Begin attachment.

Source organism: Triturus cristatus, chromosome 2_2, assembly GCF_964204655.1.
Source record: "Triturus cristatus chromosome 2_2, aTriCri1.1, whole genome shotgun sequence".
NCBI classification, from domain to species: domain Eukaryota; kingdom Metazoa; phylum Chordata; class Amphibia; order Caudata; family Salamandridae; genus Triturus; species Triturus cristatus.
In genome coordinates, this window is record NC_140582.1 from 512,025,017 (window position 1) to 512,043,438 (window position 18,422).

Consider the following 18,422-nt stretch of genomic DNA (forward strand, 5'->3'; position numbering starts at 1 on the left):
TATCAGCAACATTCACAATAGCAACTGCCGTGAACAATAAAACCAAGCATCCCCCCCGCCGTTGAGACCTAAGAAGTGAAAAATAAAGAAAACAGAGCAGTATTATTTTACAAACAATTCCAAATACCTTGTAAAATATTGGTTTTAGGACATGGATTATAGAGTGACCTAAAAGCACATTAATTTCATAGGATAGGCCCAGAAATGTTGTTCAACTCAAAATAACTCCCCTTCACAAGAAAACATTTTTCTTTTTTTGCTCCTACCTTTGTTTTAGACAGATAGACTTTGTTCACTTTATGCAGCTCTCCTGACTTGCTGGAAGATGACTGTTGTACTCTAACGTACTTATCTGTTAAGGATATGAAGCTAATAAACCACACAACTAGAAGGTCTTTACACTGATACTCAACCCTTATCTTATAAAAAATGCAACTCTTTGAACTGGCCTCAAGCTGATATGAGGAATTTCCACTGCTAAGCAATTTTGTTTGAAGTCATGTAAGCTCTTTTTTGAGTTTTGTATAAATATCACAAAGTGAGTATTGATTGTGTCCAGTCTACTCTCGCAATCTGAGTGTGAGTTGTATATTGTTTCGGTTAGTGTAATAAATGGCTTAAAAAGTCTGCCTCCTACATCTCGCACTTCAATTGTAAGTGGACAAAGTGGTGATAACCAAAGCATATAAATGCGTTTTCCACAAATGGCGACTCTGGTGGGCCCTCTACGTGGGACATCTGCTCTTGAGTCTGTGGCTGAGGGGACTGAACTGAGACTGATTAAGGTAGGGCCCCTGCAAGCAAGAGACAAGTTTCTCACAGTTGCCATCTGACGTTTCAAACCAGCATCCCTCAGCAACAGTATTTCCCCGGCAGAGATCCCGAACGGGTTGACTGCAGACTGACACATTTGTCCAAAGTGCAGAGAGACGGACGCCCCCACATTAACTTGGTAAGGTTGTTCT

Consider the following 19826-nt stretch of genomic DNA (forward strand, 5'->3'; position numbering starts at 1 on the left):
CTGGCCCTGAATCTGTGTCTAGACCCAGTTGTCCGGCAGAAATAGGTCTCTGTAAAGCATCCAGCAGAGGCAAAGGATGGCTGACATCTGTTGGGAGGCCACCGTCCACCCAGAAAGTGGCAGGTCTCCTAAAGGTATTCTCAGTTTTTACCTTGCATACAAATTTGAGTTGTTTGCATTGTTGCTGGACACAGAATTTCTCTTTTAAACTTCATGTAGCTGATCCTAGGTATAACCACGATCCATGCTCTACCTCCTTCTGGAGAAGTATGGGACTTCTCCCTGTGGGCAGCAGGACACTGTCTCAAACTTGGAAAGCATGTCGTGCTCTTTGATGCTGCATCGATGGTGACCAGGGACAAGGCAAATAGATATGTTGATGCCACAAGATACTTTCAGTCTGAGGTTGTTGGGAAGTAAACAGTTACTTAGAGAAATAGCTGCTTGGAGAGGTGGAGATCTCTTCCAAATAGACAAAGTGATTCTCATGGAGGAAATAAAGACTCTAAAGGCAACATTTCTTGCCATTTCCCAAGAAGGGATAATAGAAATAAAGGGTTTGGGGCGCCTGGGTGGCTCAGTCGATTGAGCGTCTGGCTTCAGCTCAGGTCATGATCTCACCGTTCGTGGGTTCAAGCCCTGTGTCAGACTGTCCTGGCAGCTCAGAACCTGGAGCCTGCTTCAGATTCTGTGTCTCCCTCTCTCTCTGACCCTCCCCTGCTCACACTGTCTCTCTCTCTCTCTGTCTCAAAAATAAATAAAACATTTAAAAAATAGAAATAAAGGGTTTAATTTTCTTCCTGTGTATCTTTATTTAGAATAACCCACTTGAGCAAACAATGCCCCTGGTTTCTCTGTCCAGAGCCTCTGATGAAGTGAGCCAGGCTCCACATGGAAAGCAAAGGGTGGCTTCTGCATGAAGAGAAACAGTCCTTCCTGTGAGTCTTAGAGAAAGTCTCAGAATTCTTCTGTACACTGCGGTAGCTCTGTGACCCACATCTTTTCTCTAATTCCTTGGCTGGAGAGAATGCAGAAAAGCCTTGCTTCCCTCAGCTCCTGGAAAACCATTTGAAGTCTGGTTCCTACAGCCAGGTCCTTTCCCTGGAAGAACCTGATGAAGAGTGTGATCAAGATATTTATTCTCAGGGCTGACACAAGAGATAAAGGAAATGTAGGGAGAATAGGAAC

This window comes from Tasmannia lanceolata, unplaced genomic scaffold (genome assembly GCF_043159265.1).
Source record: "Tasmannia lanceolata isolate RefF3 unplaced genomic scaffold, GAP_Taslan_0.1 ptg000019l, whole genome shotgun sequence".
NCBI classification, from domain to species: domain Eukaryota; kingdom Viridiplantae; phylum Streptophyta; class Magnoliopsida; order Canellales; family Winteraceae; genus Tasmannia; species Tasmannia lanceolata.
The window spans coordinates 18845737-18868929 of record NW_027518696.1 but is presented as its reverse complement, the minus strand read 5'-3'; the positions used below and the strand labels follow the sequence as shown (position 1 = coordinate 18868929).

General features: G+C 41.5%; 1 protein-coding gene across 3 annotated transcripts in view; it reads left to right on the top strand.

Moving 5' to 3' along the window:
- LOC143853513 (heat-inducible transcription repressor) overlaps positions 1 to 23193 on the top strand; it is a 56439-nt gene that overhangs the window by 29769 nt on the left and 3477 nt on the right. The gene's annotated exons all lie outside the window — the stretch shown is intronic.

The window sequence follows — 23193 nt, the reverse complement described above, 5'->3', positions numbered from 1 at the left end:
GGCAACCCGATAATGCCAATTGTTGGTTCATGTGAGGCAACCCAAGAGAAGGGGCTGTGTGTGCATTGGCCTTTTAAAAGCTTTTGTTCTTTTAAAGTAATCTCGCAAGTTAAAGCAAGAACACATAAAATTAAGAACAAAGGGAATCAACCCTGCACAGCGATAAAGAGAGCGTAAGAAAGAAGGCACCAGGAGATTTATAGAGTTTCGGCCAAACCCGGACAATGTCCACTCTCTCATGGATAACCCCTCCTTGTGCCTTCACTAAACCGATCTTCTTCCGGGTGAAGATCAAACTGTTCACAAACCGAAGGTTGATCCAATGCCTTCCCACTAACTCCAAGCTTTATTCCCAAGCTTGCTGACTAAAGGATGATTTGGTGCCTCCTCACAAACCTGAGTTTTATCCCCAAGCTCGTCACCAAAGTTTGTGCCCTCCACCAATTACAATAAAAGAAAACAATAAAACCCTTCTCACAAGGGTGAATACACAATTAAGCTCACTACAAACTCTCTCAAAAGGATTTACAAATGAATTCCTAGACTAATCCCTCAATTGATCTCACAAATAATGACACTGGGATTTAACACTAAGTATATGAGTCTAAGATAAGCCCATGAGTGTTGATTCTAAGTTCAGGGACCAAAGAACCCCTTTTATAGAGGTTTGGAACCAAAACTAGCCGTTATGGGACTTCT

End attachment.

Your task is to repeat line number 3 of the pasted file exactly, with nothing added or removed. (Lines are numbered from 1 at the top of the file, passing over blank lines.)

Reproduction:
NCBI classification, from domain to species: domain Eukaryota; kingdom Metazoa; phylum Chordata; class Amphibia; order Caudata; family Salamandridae; genus Triturus; species Triturus cristatus.